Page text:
drink the droplets as it would in the wild.


The floor of the cage should be covered with a suitable substrate, which your pet shop can advise on. Sand can be used but it is recommended to feed from a height to prevent the animal ingesting too much sand whilst eating. Chameleons will only eat the sand if lacking in calcium so to prevent this ensure correct vivarium temperatures and supply an extra source of calcium.
It is highly important to provide plenty of artificial and/or real plants, branches (of differing widths) and leaves for your chameleon to climb, rest and hide in ñ your pet will rarely go on the floor of their habitat.


Remove droppings and any uneaten fresh food daily. Water bowls should be washed, dried and refilled regularly. Vivariums should be completely cleaned out and disinfected with a pet safe disinfectant on a regular basis. Soiled substrate should be disposed of and replaced daily through a spot-cleaning regime.

Food and Water

Chameleons are insectivores mostly feeding on live insects. Feeding should take place daily and you can offer crickets, locusts and giant mealworms. Waxworms should be fed sparingly as they have a high-fat content. When feeding crickets feed a few at a time if they are eaten readily feed a couple more. Remove any uneaten live food after around 30 minutes as they annoy chameleons by nipping at them during the night.
It is important to feed the live food a nutritious diet and water to ensure your pet is also receiving a balanced diet. This is also known as ëgut loadingí the live food.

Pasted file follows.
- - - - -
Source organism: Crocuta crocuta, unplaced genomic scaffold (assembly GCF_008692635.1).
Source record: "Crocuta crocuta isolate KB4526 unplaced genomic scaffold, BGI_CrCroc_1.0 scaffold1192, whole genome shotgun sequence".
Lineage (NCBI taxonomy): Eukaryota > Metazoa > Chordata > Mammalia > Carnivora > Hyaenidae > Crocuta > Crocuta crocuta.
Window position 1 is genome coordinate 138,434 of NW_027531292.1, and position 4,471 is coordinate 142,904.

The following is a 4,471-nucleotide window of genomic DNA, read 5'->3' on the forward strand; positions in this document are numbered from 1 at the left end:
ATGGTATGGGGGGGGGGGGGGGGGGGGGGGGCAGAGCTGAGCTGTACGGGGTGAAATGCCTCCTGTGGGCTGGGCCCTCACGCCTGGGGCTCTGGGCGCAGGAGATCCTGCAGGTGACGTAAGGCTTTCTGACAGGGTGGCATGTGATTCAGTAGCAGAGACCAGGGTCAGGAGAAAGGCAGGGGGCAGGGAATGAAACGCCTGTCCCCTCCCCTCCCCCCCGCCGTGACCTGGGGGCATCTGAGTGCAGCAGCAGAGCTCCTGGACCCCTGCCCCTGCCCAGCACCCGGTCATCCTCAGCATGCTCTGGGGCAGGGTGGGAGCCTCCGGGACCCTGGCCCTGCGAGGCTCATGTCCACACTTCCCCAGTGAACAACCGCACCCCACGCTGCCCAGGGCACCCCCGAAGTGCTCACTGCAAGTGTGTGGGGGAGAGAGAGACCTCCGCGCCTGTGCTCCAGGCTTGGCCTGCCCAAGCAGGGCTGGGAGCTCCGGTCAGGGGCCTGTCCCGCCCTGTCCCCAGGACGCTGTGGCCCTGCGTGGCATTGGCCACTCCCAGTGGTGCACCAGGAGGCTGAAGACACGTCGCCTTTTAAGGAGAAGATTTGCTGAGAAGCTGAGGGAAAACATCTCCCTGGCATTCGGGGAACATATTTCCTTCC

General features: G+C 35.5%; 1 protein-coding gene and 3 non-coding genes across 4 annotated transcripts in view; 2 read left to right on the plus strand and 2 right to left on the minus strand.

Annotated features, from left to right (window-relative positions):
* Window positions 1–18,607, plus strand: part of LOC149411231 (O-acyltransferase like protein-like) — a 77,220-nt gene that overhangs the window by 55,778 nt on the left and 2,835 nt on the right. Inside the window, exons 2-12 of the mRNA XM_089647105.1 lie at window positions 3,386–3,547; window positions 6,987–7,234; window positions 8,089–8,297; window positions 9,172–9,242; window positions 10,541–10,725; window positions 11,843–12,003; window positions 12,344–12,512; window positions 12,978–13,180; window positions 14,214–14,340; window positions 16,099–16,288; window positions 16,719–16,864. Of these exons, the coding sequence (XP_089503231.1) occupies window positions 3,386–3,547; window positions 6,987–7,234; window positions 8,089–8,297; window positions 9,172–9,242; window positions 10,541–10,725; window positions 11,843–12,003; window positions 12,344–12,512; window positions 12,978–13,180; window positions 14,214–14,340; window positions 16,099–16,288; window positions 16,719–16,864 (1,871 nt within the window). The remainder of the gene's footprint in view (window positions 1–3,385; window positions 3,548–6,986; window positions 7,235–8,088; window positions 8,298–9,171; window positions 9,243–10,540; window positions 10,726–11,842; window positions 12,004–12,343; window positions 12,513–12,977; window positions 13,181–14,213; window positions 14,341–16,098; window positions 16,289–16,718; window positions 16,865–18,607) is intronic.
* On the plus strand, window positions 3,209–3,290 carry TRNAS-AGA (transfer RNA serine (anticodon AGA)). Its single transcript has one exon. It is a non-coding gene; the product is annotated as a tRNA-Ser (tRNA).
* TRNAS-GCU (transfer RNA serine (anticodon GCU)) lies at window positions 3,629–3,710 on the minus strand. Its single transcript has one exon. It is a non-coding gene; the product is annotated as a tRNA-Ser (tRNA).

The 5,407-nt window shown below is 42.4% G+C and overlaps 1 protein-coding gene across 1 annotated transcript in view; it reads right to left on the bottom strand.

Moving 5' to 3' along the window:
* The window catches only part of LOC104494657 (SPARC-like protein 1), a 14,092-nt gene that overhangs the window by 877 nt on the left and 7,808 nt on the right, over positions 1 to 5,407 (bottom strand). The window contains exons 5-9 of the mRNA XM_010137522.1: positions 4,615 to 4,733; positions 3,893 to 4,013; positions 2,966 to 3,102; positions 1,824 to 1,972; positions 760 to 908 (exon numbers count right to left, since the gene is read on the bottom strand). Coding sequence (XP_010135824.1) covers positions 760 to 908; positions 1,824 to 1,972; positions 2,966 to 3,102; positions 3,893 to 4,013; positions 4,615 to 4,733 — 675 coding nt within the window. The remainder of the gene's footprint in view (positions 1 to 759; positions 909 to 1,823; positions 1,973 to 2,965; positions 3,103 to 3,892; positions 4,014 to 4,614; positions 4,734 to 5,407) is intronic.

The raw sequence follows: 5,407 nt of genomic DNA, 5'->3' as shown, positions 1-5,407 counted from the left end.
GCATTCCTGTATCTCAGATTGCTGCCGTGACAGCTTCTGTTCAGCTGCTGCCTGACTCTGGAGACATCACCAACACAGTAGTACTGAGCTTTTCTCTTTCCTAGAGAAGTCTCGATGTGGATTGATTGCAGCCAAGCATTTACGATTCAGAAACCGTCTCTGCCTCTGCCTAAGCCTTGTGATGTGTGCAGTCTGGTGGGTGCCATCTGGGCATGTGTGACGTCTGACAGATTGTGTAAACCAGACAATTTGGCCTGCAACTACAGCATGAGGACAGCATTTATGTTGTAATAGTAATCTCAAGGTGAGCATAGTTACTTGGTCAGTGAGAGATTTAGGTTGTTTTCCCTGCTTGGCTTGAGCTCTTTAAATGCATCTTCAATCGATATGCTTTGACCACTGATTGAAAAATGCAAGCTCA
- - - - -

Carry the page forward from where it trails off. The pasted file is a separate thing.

Some chameleons will eat plants, suitable fruit and vegetables to feed your pet include kale, dandelion, watercress, carrots, courgettes, parsley, apples, pears and berries (in limited quantities). Fruit and vegetables should be washed and dried before feeding and offered in bite-size pieces.
It is very important that live food should be dusted with a vitamin and calcium supplement on a regular basis; once or twice a week for non-breeding adults and all food for juveniles and egg-laying females. Failure to undertake such dietary supplementation may result in metabolic bone diseases and other such problems.
Chameleons may not recognise still water as drinkable, as in the wild they drink droplets of water suspended on leaves. Therefore, it is highly important to spray your pets habitat with water at least twice daily. You
can also provide a shallow water bowl, which may encourage your pet to drink.


Regular handing will help you build a bond with your pet. Some species of chameleon do not like to be handled, whilst others may be content with handling. You should encourage your chameleon to walk onto your
hand, rather than trying to pick it up, as you may damage its feet if it has griped tightly onto a branch.
Reptiles can carry a form of Salmonella, which can be transferred to humans. Good hygiene and washing your hands after handling your chameleon should be sufficient to prevent any risk of infection.

The Animal Welfare Act 2006 means all pet owners have a legal duty of care to their pets. Anyone who is cruel to an animal or is found not to be providing the five animal welfare needs, as listed below, can be fined and sent to prison.

The Five Animal Welfare needs:
1. Environment: Pets should be given the correct housing according to its size, this includes shelter, space to exercise and a secure, comfortable place to rest.
2. Diet: Pets should be offered the correct type and volume of food to cover all their nutritional needs alongside access to clean, fresh water.
3. Behaviour: All pets should be allowed to exhibit normal behaviour patterns and should be provided with the facilities to do so.
4. Company: Some animals require the company of their own kind, whilst others should be kept on their own.
5. Health: All animals should be protected from pain, suffering, injury, and disease, and given veterinary treatment if they become sick or injured.

Credit to The Pet Charity
Registered Charity No: 1052488